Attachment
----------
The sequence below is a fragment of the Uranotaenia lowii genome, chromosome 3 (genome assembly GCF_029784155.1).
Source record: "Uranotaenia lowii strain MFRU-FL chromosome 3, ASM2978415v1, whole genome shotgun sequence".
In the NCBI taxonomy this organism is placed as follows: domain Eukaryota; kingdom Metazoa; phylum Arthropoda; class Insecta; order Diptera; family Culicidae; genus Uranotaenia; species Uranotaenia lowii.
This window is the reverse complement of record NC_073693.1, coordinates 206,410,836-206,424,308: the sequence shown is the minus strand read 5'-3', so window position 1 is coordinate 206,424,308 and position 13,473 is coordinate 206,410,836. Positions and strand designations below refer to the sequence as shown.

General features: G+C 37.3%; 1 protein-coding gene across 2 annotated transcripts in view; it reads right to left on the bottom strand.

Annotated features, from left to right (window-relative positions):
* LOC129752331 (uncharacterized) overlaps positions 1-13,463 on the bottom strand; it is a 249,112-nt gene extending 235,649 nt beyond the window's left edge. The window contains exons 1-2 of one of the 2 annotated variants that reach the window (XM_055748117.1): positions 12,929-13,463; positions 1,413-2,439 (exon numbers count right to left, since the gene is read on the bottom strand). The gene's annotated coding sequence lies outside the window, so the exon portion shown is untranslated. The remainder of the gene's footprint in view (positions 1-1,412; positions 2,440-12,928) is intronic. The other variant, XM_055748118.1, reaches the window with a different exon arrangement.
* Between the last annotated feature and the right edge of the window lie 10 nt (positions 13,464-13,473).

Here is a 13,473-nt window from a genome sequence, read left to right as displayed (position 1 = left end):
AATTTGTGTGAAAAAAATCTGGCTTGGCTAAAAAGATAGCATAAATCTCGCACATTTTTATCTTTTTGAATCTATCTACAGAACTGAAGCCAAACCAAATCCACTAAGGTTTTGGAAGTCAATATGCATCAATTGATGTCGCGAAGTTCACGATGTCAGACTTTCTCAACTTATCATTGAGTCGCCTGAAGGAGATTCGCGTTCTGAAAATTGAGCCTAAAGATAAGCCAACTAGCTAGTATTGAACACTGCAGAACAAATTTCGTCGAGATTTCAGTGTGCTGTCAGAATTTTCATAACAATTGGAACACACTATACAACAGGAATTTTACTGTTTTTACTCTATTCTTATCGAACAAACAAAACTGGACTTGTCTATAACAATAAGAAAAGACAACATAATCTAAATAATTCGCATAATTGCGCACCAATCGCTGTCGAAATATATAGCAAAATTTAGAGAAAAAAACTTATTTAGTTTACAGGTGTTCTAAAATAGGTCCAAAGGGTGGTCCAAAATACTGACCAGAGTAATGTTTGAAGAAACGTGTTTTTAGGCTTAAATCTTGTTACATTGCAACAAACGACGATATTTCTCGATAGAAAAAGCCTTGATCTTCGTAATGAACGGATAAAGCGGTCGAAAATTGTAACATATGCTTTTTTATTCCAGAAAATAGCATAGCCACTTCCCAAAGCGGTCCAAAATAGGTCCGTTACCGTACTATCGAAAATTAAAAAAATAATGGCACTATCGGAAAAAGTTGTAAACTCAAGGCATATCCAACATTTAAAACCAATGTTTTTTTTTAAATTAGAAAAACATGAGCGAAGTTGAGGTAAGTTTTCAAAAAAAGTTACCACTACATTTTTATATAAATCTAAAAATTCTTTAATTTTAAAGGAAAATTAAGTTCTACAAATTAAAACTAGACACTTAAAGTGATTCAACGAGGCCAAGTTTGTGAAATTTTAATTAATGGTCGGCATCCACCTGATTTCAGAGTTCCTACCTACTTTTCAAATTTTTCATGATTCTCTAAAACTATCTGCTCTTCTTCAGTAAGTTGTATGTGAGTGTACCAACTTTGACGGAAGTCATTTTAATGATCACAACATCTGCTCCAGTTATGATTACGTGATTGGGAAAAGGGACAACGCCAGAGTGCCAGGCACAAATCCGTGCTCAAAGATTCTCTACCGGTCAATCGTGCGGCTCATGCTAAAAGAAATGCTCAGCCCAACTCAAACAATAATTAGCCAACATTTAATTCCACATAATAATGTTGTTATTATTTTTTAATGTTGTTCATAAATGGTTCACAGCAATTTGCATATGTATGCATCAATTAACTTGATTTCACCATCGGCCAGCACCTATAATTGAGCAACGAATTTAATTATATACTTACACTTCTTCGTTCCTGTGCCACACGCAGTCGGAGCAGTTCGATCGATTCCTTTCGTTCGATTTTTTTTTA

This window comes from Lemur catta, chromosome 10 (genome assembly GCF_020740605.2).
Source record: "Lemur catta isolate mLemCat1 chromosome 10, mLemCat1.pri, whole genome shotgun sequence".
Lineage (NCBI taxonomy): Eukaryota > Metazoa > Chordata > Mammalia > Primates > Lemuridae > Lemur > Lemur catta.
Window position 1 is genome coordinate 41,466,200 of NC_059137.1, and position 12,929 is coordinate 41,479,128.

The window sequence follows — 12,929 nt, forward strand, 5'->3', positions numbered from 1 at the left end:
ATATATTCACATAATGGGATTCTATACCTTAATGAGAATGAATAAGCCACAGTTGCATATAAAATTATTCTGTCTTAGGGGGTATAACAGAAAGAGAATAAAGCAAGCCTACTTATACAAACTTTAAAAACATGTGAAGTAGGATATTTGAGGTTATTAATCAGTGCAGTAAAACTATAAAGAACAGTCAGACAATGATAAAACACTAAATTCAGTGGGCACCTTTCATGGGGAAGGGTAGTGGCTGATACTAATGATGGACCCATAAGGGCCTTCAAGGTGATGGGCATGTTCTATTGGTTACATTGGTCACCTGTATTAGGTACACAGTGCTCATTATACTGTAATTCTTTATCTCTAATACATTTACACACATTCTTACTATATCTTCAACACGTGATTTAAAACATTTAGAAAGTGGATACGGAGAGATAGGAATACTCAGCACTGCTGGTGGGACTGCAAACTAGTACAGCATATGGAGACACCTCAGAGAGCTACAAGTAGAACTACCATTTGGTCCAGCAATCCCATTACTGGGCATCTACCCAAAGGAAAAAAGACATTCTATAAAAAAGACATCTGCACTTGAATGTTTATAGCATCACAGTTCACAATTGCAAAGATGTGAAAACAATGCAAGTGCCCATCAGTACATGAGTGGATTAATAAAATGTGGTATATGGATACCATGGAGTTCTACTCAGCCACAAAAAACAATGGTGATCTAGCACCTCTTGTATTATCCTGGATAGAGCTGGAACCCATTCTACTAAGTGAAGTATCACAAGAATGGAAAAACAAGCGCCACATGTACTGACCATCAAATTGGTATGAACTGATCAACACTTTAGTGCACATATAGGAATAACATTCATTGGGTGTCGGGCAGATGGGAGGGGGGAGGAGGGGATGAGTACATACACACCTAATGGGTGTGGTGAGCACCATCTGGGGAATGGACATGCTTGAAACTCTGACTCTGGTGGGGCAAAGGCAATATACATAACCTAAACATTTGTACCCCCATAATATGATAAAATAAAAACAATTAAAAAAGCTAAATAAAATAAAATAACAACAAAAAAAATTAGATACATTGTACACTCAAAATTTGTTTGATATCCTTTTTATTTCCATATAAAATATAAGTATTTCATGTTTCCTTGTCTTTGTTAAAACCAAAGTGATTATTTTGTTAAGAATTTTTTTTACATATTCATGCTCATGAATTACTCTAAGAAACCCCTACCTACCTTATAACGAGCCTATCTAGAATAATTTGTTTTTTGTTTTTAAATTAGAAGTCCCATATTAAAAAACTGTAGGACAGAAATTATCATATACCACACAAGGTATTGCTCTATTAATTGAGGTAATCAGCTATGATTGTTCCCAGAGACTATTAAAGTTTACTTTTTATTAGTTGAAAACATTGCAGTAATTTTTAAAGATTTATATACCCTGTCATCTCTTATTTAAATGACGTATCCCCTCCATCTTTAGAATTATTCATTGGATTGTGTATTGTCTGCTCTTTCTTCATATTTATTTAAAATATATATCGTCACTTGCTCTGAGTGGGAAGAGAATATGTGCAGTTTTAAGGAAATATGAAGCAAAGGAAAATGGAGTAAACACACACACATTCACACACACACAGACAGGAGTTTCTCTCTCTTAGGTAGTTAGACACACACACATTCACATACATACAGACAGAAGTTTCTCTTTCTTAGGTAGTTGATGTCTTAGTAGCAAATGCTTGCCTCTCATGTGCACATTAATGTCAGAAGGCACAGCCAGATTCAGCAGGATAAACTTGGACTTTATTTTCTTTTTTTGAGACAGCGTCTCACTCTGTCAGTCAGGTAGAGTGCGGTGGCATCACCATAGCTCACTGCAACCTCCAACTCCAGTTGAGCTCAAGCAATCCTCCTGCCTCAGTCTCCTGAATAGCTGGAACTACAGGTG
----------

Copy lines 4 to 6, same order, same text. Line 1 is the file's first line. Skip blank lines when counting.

This window is the reverse complement of record NC_073693.1, coordinates 206,410,836-206,424,308: the sequence shown is the minus strand read 5'-3', so window position 1 is coordinate 206,424,308 and position 13,473 is coordinate 206,410,836. Positions and strand designations below refer to the sequence as shown.

General features: G+C 37.3%; 1 protein-coding gene across 2 annotated transcripts in view; it reads right to left on the bottom strand.

Annotated features, from left to right (window-relative positions):